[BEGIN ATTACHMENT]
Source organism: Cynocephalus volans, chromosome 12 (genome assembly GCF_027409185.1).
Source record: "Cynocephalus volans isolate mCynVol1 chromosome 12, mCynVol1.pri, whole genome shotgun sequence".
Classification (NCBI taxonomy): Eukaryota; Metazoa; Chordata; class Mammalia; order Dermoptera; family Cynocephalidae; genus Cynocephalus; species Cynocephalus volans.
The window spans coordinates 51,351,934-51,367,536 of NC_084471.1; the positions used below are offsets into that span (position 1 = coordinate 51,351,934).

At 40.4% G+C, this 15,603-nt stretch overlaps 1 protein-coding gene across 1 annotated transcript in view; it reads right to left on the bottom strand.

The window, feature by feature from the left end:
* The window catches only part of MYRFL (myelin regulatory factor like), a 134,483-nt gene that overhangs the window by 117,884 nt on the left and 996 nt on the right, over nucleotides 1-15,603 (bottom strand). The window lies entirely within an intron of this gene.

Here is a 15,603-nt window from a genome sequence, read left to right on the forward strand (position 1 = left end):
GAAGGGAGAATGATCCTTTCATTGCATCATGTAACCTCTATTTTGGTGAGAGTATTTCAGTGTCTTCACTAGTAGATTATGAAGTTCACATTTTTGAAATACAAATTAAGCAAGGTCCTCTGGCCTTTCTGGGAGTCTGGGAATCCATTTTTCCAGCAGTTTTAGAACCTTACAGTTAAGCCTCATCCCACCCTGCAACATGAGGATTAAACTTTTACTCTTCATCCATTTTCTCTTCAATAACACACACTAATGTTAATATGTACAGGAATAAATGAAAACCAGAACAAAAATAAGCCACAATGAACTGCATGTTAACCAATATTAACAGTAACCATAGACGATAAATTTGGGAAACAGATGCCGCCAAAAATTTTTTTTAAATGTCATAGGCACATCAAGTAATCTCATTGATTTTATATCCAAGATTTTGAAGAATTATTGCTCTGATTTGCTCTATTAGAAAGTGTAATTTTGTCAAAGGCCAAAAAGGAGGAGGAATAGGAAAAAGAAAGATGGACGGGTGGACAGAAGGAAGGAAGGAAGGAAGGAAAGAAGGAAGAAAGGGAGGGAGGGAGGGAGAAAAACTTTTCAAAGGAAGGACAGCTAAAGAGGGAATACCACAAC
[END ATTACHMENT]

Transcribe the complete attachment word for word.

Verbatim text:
Source organism: Cynocephalus volans, chromosome 12 (genome assembly GCF_027409185.1).
Source record: "Cynocephalus volans isolate mCynVol1 chromosome 12, mCynVol1.pri, whole genome shotgun sequence".
Classification (NCBI taxonomy): Eukaryota; Metazoa; Chordata; class Mammalia; order Dermoptera; family Cynocephalidae; genus Cynocephalus; species Cynocephalus volans.
The window spans coordinates 51,351,934-51,367,536 of NC_084471.1; the positions used below are offsets into that span (position 1 = coordinate 51,351,934).

At 40.4% G+C, this 15,603-nt stretch overlaps 1 protein-coding gene across 1 annotated transcript in view; it reads right to left on the bottom strand.

The window, feature by feature from the left end:
* The window catches only part of MYRFL (myelin regulatory factor like), a 134,483-nt gene that overhangs the window by 117,884 nt on the left and 996 nt on the right, over nucleotides 1-15,603 (bottom strand). The window lies entirely within an intron of this gene.

Here is a 15,603-nt window from a genome sequence, read left to right on the forward strand (position 1 = left end):
GAAGGGAGAATGATCCTTTCATTGCATCATGTAACCTCTATTTTGGTGAGAGTATTTCAGTGTCTTCACTAGTAGATTATGAAGTTCACATTTTTGAAATACAAATTAAGCAAGGTCCTCTGGCCTTTCTGGGAGTCTGGGAATCCATTTTTCCAGCAGTTTTAGAACCTTACAGTTAAGCCTCATCCCACCCTGCAACATGAGGATTAAACTTTTACTCTTCATCCATTTTCTCTTCAATAACACACACTAATGTTAATATGTACAGGAATAAATGAAAACCAGAACAAAAATAAGCCACAATGAACTGCATGTTAACCAATATTAACAGTAACCATAGACGATAAATTTGGGAAACAGATGCCGCCAAAAATTTTTTTTAAATGTCATAGGCACATCAAGTAATCTCATTGATTTTATATCCAAGATTTTGAAGAATTATTGCTCTGATTTGCTCTATTAGAAAGTGTAATTTTGTCAAAGGCCAAAAAGGAGGAGGAATAGGAAAAAGAAAGATGGACGGGTGGACAGAAGGAAGGAAGGAAGGAAGGAAAGAAGGAAGAAAGGGAGGGAGGGAGGGAGAAAAACTTTTCAAAGGAAGGACAGCTAAAGAGGGAATACCACAAC